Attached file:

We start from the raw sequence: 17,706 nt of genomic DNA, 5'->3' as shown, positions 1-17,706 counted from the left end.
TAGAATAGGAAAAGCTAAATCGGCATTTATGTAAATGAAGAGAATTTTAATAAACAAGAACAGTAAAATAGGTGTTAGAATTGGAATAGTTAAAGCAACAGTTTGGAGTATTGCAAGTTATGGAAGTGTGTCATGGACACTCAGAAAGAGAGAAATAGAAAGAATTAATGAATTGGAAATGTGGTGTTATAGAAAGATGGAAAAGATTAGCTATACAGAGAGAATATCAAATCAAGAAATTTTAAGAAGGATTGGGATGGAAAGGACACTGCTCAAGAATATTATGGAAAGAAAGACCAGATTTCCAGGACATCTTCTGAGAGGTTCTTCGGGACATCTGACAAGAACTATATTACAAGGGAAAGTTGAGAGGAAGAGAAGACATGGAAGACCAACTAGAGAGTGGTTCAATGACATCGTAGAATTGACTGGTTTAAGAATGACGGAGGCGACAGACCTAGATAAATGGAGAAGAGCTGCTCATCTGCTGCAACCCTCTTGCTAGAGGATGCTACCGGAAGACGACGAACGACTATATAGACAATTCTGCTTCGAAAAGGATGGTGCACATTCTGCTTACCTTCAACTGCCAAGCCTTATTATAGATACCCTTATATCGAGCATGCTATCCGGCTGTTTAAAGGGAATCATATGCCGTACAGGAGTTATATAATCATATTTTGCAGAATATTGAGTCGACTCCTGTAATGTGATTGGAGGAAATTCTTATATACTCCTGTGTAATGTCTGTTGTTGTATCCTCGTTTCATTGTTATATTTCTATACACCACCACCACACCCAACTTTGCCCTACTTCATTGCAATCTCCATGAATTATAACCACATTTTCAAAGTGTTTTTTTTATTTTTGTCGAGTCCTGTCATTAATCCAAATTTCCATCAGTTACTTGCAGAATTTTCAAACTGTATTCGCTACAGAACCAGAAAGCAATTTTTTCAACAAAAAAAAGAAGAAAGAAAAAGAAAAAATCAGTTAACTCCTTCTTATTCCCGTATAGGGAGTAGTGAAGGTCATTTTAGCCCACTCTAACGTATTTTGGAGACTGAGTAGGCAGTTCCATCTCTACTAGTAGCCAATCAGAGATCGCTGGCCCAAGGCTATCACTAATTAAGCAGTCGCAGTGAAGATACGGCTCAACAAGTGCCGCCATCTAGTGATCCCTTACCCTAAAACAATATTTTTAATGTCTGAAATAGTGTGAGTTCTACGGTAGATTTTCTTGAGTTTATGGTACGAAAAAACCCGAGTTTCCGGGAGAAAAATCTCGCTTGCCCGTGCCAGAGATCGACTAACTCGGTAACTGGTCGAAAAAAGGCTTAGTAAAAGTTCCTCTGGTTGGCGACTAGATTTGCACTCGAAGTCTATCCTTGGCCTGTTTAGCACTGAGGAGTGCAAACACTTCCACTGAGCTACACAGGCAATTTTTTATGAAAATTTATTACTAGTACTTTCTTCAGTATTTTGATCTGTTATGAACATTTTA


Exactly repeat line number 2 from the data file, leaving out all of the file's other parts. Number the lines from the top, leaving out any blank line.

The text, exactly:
TAGAATAGGAAAAGCTAAATCGGCATTTATGTAAATGAAGAGAATTTTAATAAACAAGAACAGTAAAATAGGTGTTAGAATTGGAATAGTTAAAGCAACAGTTTGGAGTATTGCAAGTTATGGAAGTGTGTCATGGACACTCAGAAAGAGAGAAATAGAAAGAATTAATGAATTGGAAATGTGGTGTTATAGAAAGATGGAAAAGATTAGCTATACAGAGAGAATATCAAATCAAGAAATTTTAAGAAGGATTGGGATGGAAAGGACACTGCTCAAGAATATTATGGAAAGAAAGACCAGATTTCCAGGACATCTTCTGAGAGGTTCTTCGGGACATCTGACAAGAACTATATTACAAGGGAAAGTTGAGAGGAAGAGAAGACATGGAAGACCAACTAGAGAGTGGTTCAATGACATCGTAGAATTGACTGGTTTAAGAATGACGGAGGCGACAGACCTAGATAAATGGAGAAGAGCTGCTCATCTGCTGCAACCCTCTTGCTAGAGGATGCTACCGGAAGACGACGAACGACTATATAGACAATTCTGCTTCGAAAAGGATGGTGCACATTCTGCTTACCTTCAACTGCCAAGCCTTATTATAGATACCCTTATATCGAGCATGCTATCCGGCTGTTTAAAGGGAATCATATGCCGTACAGGAGTTATATAATCATATTTTGCAGAATATTGAGTCGACTCCTGTAATGTGATTGGAGGAAATTCTTATATACTCCTGTGTAATGTCTGTTGTTGTATCCTCGTTTCATTGTTATATTTCTATACACCACCACCACACCCAACTTTGCCCTACTTCATTGCAATCTCCATGAATTATAACCACATTTTCAAAGTGTTTTTTTTATTTTTGTCGAGTCCTGTCATTAATCCAAATTTCCATCAGTTACTTGCAGAATTTTCAAACTGTATTCGCTACAGAACCAGAAAGCAATTTTTTCAACAAAAAAAAGAAGAAAGAAAAAGAAAAAATCAGTTAACTCCTTCTTATTCCCGTATAGGGAGTAGTGAAGGTCATTTTAGCCCACTCTAACGTATTTTGGAGACTGAGTAGGCAGTTCCATCTCTACTAGTAGCCAATCAGAGATCGCTGGCCCAAGGCTATCACTAATTAAGCAGTCGCAGTGAAGATACGGCTCAACAAGTGCCGCCATCTAGTGATCCCTTACCCTAAAACAATATTTTTAATGTCTGAAATAGTGTGAGTTCTACGGTAGATTTTCTTGAGTTTATGGTACGAAAAAACCCGAGTTTCCGGGAGAAAAATCTCGCTTGCCCGTGCCAGAGATCGACTAACTCGGTAACTGGTCGAAAAAAGGCTTAGTAAAAGTTCCTCTGGTTGGCGACTAGATTTGCACTCGAAGTCTATCCTTGGCCTGTTTAGCACTGAGGAGTGCAAACACTTCCACTGAGCTACACAGGCAATTTTTTATGAAAATTTATTACTAGTACTTTCTTCAGTATTTTGATCTGTTATGAACATTTTA